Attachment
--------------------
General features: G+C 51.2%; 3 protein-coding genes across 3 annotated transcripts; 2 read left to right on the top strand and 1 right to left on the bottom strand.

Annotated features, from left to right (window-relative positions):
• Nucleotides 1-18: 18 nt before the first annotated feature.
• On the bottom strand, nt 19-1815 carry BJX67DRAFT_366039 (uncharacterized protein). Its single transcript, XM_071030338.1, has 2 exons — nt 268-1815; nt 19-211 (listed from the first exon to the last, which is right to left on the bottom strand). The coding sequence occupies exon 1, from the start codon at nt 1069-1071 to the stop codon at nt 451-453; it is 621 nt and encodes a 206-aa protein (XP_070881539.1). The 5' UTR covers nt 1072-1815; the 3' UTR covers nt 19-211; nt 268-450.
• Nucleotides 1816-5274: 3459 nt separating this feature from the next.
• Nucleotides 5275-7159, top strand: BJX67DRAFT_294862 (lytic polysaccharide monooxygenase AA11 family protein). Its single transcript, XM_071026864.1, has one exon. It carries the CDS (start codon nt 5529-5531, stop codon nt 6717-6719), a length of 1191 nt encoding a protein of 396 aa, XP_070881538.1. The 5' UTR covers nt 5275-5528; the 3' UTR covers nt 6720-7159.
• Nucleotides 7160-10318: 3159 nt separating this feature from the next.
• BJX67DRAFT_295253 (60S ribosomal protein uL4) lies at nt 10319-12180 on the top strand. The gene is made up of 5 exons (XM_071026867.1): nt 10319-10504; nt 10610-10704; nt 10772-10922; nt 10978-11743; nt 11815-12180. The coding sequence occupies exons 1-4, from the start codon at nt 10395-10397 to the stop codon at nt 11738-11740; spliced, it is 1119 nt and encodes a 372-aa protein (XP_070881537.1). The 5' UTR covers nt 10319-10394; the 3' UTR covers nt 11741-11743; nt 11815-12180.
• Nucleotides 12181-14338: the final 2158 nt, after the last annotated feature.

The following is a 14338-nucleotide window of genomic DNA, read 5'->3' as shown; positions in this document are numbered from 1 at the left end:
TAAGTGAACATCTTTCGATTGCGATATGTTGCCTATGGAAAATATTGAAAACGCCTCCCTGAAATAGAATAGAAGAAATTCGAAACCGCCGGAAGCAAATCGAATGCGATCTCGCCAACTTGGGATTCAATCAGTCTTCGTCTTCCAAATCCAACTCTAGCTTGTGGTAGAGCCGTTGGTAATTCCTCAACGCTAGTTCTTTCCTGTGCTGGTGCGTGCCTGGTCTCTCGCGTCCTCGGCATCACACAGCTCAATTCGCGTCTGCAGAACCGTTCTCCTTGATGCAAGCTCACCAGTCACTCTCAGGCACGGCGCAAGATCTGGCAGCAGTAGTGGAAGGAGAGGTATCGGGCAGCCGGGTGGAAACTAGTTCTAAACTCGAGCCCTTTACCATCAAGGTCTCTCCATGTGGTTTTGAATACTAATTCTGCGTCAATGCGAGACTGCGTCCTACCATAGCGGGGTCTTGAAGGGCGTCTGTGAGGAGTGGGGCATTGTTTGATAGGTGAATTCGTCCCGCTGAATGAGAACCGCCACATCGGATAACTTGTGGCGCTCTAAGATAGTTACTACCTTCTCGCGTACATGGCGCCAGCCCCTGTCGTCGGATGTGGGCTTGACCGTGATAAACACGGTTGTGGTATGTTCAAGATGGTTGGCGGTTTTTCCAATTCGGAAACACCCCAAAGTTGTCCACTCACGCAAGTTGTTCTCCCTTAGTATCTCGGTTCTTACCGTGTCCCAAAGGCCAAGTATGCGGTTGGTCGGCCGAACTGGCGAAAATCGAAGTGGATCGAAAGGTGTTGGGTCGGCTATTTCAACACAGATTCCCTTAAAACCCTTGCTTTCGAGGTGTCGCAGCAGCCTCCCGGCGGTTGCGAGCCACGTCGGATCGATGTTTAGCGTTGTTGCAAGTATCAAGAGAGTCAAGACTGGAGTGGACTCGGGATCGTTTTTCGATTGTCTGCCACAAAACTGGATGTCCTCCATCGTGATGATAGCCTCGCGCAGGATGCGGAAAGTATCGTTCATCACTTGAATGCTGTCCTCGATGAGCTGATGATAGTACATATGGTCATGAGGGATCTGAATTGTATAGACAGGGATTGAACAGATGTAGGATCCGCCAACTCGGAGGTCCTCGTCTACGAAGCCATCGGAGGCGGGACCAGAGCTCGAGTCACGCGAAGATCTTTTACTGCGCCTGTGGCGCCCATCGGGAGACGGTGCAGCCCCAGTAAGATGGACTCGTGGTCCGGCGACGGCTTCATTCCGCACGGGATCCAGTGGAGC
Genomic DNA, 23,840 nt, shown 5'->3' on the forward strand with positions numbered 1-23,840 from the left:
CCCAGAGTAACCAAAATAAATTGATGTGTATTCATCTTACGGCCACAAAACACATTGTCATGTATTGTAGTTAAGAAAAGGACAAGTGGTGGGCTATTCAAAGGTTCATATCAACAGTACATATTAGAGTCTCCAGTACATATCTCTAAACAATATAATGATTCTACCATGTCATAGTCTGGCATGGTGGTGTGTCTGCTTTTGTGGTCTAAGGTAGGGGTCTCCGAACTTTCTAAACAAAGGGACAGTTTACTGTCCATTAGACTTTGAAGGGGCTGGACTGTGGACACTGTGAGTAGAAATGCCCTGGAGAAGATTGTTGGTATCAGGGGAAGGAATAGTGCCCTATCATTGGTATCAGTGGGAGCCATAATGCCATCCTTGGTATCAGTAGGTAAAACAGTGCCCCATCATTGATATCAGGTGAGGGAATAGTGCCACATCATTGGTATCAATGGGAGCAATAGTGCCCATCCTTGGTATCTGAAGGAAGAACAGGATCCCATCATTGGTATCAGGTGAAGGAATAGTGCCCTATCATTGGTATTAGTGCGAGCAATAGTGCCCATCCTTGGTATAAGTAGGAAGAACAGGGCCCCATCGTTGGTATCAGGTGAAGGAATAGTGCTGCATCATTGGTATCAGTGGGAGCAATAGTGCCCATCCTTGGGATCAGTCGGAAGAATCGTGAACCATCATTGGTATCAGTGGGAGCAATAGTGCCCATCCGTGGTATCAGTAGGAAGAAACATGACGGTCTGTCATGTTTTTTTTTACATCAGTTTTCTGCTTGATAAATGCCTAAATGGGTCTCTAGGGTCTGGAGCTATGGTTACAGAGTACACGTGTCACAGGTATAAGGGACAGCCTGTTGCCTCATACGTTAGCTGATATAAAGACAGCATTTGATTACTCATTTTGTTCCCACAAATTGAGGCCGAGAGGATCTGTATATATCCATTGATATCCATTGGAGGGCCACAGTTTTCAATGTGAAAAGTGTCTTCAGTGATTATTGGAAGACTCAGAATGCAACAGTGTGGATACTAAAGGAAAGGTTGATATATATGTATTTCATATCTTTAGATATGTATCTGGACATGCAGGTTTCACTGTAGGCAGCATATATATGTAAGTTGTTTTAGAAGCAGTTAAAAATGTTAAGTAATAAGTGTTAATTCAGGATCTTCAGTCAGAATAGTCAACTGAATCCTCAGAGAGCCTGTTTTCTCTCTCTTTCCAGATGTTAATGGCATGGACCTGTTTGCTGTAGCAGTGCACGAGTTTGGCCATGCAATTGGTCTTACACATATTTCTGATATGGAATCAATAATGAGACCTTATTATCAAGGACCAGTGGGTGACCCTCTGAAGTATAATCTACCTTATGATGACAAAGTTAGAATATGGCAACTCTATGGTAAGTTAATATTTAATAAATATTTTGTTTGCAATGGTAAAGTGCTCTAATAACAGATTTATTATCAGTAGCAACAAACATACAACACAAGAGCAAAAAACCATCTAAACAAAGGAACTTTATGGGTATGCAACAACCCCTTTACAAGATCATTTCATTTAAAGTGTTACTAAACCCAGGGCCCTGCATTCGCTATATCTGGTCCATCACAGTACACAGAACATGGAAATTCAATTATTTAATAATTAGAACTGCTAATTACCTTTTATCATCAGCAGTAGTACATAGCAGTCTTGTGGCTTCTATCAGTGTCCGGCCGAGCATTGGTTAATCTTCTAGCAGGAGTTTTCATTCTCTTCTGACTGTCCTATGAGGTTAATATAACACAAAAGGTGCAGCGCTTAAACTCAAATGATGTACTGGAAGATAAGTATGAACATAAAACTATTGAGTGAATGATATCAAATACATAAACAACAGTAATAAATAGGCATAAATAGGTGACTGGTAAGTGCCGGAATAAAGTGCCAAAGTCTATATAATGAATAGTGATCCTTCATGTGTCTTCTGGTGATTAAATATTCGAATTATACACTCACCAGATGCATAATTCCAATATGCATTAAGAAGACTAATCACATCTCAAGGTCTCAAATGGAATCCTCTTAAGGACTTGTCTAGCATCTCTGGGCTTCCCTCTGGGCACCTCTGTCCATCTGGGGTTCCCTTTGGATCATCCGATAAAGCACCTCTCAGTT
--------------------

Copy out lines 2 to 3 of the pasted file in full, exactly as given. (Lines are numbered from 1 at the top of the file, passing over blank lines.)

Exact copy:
Annotated features, from left to right (window-relative positions):
• Nucleotides 1-18: 18 nt before the first annotated feature.